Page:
AS Ben Kantarovski prepares to equal the record for the most games for the Newcastle Jets, the home-grown utility insists it is only the beginning.
Kantarovski will join former fullback Tarek Elrich on 134 games if, as expected, he is involved in the battle against Melbourne Victory at AAMI Park on Saturday.
It is a milestone that the Broadmeadow Magic junior hadn’t kept tabs on but one which generates immense pride.
“It is something you don’t really think about, you just want to play every game,” Kantarovski told the Newcastle Herald. “To reach this milestone is a massive honour. To be able to do it here in Newcastle, where I’m from, is hard to put into words. Being a local, you have that connection and have that heart in the shirt. For me it is just the beginning. It is case of seeing how many more games I can get, and making sure they are games we have won.”
It’s easy to forget that Kantarovski is only 24.
He became the youngest player in A-League history when he made his debut aged 16 years and 208 days against the Mariners at home in the opening round of the 2008-09 season.
“It is one of the few games I remember… they all tend to blend together,” Kantarovski said. “That one really sticks out. I was lucky to have a solid network of support around me. The team won the title the year before and we had leaders across the park.”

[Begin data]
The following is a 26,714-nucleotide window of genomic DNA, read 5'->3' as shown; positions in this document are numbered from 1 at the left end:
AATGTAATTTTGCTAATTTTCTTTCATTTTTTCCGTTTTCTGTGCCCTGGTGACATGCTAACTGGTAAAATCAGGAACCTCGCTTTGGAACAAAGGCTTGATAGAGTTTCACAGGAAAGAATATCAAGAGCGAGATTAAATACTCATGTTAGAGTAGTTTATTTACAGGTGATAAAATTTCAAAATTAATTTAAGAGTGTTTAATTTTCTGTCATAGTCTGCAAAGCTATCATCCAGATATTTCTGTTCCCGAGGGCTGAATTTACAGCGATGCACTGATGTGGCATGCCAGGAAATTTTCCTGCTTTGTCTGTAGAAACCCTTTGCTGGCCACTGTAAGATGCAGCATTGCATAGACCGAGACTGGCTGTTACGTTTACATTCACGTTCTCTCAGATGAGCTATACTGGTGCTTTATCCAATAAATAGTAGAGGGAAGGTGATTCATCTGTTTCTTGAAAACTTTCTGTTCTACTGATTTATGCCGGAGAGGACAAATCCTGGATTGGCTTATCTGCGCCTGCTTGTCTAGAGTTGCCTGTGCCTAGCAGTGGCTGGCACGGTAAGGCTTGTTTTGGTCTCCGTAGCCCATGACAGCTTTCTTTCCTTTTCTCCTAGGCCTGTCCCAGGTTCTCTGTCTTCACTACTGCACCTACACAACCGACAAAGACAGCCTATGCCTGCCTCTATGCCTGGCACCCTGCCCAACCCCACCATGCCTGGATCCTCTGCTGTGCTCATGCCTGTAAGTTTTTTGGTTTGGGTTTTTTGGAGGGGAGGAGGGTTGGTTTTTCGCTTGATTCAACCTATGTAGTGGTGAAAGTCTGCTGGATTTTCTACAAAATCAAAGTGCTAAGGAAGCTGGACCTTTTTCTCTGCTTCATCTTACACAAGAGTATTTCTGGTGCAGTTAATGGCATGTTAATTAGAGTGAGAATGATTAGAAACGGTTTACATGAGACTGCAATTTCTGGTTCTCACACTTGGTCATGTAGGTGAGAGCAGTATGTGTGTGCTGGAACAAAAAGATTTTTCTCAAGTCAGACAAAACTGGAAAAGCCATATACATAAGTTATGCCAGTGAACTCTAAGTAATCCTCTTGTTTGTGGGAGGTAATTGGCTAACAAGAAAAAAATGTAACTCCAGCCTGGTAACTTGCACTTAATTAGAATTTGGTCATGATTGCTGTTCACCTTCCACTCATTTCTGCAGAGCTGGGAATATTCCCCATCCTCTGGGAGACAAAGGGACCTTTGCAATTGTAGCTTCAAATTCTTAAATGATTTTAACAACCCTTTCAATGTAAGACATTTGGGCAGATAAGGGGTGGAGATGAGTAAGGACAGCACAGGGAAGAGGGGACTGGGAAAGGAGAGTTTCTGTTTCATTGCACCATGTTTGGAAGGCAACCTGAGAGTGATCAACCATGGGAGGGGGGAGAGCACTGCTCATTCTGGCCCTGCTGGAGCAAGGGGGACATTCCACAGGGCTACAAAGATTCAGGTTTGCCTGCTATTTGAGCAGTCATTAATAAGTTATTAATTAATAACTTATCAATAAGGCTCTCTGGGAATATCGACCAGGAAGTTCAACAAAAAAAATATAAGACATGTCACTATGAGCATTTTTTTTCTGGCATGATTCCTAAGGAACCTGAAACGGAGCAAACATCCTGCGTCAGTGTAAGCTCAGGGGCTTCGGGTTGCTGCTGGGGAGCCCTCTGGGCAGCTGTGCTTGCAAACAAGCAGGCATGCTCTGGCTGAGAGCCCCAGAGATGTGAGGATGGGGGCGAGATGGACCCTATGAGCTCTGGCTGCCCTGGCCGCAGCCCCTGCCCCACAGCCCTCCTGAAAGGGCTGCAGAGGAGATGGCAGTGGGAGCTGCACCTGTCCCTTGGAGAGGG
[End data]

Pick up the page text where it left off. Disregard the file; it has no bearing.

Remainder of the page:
Kantarovski was named player of the year in a disappointing team campaign in which they went from defending champions to collecting the wooden spoon.
The Jets have only made one final series since 2008 – a statistic that Kantarovski is desperate to correct.
“When I first started the club was at its peak,” he said. “Although I didn’t play the year we won it, I was a train-on apprentice. To witness and experience that success and then not to be a part of it for such a long time, it does create a burning hole inside of me.”
Kantarovski, who is off contract, admitted he had been “close to moving” a couple of times but had been “drawn back”.
“You need new challenges to test yourself as a footballer and maybe the next one could be to challenge myself elsewhere,” he said. “I’m not thinking that at the moment.”
If not for two serious and untimely knee injuries, the ball-winning midfielder could have already been plying his trade in Europe.
An Australian representative at under-17, under-20 and under-23 level, Kantarovski trained at Bayern Munich in 2009 and turned down an opportunity to join the German giant’s academy to complete his schooling at Lambton High and play in the A-League.
However, his rocket-like trajectory was stalled by major knee operations in 2010 and 2012 which wiped out almost two years and impacted on his pace and agility. Although not chronic, the knee remains problematic.
“The last two years, it has been the best it has been since before I injured it in the first place,” he said. “I see myself playing until I’m 40. But you don’t look too far down the track. You want to make sure your performances week-in week-out speak for themselves and build for the year to come.”
As for talks about a new contract with the Jets.
“You just have to make sure you are doing the job on the field. That stuff sorts itself behind the scenes.”